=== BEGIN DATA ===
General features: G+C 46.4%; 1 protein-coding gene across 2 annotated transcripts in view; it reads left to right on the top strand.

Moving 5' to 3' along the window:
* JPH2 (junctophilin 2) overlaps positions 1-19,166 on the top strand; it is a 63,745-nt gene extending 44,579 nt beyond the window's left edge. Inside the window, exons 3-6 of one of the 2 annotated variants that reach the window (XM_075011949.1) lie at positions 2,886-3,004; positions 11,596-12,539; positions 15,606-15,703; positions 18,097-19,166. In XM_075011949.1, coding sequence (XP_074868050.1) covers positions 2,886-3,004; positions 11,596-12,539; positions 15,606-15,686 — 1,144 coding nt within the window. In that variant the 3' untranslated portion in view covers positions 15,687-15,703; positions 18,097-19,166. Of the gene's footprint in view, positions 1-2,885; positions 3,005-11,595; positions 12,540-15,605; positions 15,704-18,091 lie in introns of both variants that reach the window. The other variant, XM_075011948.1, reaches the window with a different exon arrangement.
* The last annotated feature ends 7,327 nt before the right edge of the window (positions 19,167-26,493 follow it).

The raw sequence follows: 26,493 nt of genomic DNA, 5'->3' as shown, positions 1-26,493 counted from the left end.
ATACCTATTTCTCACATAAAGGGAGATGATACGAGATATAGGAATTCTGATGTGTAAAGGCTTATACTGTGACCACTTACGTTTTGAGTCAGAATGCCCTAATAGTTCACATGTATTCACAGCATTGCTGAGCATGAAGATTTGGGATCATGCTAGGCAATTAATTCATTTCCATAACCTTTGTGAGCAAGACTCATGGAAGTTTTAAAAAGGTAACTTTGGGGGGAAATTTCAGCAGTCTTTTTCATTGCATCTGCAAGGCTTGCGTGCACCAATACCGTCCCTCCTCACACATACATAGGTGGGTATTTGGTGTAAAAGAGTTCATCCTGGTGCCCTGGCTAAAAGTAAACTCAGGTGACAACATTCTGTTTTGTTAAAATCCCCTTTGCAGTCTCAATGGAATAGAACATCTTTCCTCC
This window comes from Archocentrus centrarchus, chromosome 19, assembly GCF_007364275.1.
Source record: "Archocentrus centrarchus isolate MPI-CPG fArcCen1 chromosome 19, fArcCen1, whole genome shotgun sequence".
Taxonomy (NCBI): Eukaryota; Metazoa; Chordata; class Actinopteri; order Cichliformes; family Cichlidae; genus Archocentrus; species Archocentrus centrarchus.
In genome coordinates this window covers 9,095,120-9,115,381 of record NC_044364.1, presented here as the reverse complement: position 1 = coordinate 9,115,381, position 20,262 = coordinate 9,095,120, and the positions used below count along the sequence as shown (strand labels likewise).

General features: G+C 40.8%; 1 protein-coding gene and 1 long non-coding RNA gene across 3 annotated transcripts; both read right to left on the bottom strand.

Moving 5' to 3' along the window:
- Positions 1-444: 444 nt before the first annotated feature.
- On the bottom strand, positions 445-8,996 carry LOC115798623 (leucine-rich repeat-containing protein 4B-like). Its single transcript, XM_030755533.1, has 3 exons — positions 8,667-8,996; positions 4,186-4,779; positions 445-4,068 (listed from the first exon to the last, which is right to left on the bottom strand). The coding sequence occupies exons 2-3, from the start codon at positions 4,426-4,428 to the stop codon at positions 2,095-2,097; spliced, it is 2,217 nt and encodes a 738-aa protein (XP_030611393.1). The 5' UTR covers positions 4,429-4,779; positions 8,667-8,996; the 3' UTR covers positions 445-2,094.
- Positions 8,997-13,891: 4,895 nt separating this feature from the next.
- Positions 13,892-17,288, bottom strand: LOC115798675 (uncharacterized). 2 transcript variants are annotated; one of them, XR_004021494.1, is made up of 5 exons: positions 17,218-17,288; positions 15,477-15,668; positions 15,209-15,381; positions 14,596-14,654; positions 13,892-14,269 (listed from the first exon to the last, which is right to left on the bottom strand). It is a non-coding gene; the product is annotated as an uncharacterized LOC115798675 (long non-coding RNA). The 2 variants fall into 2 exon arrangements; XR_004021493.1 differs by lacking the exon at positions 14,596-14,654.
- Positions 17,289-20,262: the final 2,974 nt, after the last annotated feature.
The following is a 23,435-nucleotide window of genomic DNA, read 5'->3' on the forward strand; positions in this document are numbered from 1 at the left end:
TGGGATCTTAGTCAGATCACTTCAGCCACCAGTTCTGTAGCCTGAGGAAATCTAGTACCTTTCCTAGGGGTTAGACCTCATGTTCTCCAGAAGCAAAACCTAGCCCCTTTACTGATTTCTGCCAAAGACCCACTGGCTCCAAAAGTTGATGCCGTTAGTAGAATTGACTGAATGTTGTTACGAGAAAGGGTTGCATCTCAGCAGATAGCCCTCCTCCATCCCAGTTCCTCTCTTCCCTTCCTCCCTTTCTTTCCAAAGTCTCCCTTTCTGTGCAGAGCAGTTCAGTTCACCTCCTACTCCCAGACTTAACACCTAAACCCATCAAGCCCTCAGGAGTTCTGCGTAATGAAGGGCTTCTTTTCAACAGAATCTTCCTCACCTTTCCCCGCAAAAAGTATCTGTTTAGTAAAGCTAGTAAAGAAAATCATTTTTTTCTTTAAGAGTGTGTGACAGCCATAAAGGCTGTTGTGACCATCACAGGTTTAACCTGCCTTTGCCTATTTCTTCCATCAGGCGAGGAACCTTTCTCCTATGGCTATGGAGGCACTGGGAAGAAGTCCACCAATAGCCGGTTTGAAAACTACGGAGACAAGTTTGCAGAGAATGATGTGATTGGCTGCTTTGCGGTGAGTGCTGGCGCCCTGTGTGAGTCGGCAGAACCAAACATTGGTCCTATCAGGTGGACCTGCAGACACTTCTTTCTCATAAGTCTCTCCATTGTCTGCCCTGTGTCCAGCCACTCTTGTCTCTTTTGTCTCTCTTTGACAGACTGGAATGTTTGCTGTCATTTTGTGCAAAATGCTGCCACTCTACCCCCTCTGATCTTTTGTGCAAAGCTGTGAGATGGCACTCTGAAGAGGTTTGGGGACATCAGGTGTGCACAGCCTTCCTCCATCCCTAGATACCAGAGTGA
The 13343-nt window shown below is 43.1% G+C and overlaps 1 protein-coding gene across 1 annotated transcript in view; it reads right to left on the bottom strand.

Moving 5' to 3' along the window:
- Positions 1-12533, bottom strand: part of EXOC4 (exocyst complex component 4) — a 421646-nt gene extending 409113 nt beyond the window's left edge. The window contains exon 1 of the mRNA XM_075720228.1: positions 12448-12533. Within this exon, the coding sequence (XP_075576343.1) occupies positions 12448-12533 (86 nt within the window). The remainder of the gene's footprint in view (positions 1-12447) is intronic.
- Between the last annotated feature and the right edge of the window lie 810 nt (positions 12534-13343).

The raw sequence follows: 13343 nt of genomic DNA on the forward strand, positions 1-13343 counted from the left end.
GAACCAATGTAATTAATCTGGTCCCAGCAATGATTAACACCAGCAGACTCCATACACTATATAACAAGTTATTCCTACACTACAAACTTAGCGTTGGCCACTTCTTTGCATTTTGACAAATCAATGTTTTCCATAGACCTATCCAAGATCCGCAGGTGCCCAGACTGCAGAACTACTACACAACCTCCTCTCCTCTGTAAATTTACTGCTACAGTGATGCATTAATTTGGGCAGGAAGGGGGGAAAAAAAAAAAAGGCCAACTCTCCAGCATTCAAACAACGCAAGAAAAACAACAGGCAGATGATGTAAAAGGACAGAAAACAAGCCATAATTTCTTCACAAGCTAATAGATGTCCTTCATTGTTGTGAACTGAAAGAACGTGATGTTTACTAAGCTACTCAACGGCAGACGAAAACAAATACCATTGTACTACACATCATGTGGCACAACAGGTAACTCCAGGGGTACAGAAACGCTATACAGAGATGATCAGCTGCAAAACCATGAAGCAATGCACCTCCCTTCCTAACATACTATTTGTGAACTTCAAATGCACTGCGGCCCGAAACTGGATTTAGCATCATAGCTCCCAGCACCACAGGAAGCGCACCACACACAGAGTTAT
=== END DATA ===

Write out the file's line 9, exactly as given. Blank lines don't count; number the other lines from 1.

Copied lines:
Taxonomy (NCBI): Eukaryota; Metazoa; Chordata; class Actinopteri; order Cichliformes; family Cichlidae; genus Archocentrus; species Archocentrus centrarchus.